she settled for being "very happily single." She and her three
children remained close until they became adults and a rift developed
"My whole life was about themalong with a million mistakes,"
Pam reflected. "It's not like they turned against me; they just
turned awayliving that life took its toll."
Her last connection with them was about six years ago when she scraped
money together quickly to visit her first grandchild when she was born
out of state.
Since then, her existence has been reduced to living in her truck, warming
herself in winter months, when no electric hookups are available, by
means of candles and aluminum foil stuffed in a roasting panan
unimaginable plight for a woman who once considered herself "invincible."
Homelessness set in when neck injuries related to past physical abuses
were compounded over the years by work-related injuries. Eventually,
she became unemployable when the pain was too much to bear.
Josh Johnston, a chiropractor at Vitality Heath Center in Denver, describes
Pam's condition as severe joint degeneration and spinal problems. She
was a "broken shell of a woman" when she began visiting his
office soon after she became homeless, he said.
But Pam, who still can't come to terms with the label "homeless,"
still thought she could overcome the physical problems.
"Nothing ever hurt me," Pam said of the past. "Nothing
ever lastedI just kept thinking, 'I am going to snap out of this
When she didn't, she plummeted into despair and became a mountain recluse.
She moved her pickup camper deep into the woods, surfacing only to use
her food stamps and collect a small disability payment.
"If I would have been in a city, I would have probably blown my
brains out," she said. "The only comfort I had was the beauty
of the mountainsand my dogs. If I was going to be in hellat
least it looked nice."
She was dying, but the littlest things drove her on. Like the comment
one acquaintance made years earlier about a suicide, callously remarking
that the person who died didn't "have the balls to live."
One morning, as she carried a cup of coffee through the wilderness,
a "molecule of hope" stirred inside.
"I'm not so much a fighter anymore; I have some peace," Pam
explained. "I used to fight with God, but you can't really dent
him, so we hugged."
Resurfacing has been
Her lifestyle remains a vulnerable oneoften depending on the decisions
of those who might lend her a hand. And she can get cranky at times,
when people judge her.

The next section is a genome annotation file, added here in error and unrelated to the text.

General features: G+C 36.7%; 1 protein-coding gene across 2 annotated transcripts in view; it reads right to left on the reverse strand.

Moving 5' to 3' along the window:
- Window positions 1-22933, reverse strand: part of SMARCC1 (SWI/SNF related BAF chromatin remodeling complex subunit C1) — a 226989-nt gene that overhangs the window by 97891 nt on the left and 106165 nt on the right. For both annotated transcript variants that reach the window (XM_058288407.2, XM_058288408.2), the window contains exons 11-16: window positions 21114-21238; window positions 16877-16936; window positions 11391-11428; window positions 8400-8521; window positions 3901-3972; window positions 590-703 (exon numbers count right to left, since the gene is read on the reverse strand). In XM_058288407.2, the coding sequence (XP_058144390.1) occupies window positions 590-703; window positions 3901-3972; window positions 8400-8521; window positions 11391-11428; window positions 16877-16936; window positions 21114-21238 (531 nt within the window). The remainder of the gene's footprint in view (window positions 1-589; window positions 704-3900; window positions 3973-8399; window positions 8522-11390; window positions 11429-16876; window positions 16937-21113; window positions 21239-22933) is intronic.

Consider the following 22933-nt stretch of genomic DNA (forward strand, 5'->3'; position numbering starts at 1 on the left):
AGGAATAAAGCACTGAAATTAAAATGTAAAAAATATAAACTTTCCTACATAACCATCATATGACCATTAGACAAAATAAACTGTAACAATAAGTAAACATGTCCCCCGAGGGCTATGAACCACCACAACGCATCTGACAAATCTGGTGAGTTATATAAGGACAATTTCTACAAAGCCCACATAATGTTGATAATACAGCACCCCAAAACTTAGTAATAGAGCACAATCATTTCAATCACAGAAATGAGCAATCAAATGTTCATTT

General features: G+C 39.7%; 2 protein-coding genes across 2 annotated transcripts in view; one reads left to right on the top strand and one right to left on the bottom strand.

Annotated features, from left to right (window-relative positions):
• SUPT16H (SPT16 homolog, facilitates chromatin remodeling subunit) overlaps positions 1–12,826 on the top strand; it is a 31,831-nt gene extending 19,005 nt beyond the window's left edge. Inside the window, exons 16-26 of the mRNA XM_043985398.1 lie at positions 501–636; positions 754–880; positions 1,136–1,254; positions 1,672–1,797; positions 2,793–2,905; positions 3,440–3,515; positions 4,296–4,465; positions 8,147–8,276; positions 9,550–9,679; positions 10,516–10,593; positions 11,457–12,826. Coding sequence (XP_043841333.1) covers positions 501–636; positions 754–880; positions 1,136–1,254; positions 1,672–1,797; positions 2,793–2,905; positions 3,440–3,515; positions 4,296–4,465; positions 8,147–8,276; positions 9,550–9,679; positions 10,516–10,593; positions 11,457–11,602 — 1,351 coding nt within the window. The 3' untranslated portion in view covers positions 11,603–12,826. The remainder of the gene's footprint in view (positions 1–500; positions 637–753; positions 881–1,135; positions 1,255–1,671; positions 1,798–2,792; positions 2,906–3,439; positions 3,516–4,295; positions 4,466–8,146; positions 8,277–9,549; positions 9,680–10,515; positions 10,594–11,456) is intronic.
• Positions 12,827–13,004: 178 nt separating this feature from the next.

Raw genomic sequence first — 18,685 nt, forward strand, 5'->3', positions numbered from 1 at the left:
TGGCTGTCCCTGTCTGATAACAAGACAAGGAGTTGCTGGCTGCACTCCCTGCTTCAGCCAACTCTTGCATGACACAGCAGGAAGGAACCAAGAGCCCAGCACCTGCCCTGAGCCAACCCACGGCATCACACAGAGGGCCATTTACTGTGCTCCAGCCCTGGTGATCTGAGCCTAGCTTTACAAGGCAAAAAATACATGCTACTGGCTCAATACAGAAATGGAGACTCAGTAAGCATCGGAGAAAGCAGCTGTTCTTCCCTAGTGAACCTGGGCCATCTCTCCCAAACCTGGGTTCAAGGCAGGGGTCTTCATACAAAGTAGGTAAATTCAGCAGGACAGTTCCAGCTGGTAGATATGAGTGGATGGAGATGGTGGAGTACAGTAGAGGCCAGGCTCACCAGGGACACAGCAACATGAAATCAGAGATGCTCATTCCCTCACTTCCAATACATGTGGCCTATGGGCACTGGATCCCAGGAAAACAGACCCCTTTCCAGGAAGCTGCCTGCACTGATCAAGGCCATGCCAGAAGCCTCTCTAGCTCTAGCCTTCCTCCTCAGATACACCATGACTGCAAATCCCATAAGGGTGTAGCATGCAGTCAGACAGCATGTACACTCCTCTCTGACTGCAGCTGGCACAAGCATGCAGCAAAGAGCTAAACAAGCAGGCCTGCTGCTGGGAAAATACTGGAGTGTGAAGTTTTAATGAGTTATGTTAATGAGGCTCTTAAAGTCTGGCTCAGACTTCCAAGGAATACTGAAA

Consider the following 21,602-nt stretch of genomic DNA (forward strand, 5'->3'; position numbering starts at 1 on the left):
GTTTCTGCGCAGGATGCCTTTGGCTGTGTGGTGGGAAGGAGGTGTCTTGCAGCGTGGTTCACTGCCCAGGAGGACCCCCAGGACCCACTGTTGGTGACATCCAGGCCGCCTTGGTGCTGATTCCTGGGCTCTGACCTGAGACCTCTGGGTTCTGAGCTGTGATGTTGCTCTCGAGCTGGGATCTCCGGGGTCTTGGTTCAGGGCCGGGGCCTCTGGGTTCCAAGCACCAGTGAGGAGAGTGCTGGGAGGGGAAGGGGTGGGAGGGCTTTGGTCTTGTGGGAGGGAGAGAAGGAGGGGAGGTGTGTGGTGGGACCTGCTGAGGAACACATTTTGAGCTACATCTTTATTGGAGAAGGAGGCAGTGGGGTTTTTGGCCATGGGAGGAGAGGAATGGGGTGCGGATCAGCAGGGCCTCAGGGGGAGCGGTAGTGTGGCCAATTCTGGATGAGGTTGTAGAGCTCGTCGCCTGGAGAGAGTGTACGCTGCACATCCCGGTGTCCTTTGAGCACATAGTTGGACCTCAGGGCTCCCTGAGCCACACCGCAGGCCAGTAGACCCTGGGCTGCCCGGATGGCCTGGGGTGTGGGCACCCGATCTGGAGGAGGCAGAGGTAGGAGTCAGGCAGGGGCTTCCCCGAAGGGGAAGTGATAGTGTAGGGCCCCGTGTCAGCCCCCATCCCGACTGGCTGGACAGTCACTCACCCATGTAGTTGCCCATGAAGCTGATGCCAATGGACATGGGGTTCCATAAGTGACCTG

"It's kind of common knowledge that most people are about two paychecks
away from being in my shoes," Pam said. "It doesn't take much
to get here."
Once there, it can be tough to escape.
"As far as I am concerned, the system has created disposable human
beings," she said.
Though she gave up alcohol 23 years ago, Pam empathizes with homeless
people who have difficulty doing the same.
"Frankly, I don't know how many times you can go to sleep in a
car or on a park bench and not want to pass out."
Her tenacity continues to inspire others.
"Pam is really a very lovely individual," said her doctor,
Josh Johnston, who treats her damaged vertebrae regardless of whether
she can pay.
"It took a long time over the course of three some odd years, but
she has become a different person," he said. "She already
had that spark in heralways had that little bit of hope and optimismbut
she has turned into a different person
one who is trying to become
who she was meant to be."
Mimi Henry, a transitional living coordinator for the Park County Crisis
Center, also admires Pam's resilience.
"Pam really represents, I think, the spirit of not giving up
and that is a remarkable strength."
On bad days, Pam still considers dashing back to the wilderness. Then
she remembers a promise she made to God the day before her encounter
with the deputy sheriff in 2004a promise to turn the wheel of
her ship over to a better captain.
The incident with the deputy was a painful one, and it eventually forced
her to sign over her beloved dog to a new owner. And when she tried
to park her camper at other locations, law enforcement officials continued
to tell her to move on. Yet she remains pragmatic about the experiences,
considering it might have been God's way of pushing her out of seclusion
and further into society.
At one point, she moved in with a family with five children for a few
months, and remains close to the family today. They too had briefly
experienced homelessness, when the father lost his job as manager of
a warehouse in Arvada and they were forced to live in a borrowed RV.
Pam recently contacted a vocational education group, and an assessment
concluded she has above-average intelligence. Had she lived a different
life, she might have become a lawyer, a detective or maybe a "word
person"maybe even an investigative journalist. When she was
a child, she loved to read and imagined she might someday write a book.
For now, she continues to seek a better life amid the difficult circumstances
of her daily existence. But it can be tough to grapple with the bigger
questions when something as basic as keeping warm in her tiny camper
depends on layers of blankets and blue-jean skirts stitched together
with patches of purple velvet.
"I don't know what it is; I just keep taking steps," Pam said.
"Whatever God's got for me, I think it's going to be coolsomething
I couldn't do on my own. Something meaningful, helpful, beautiful."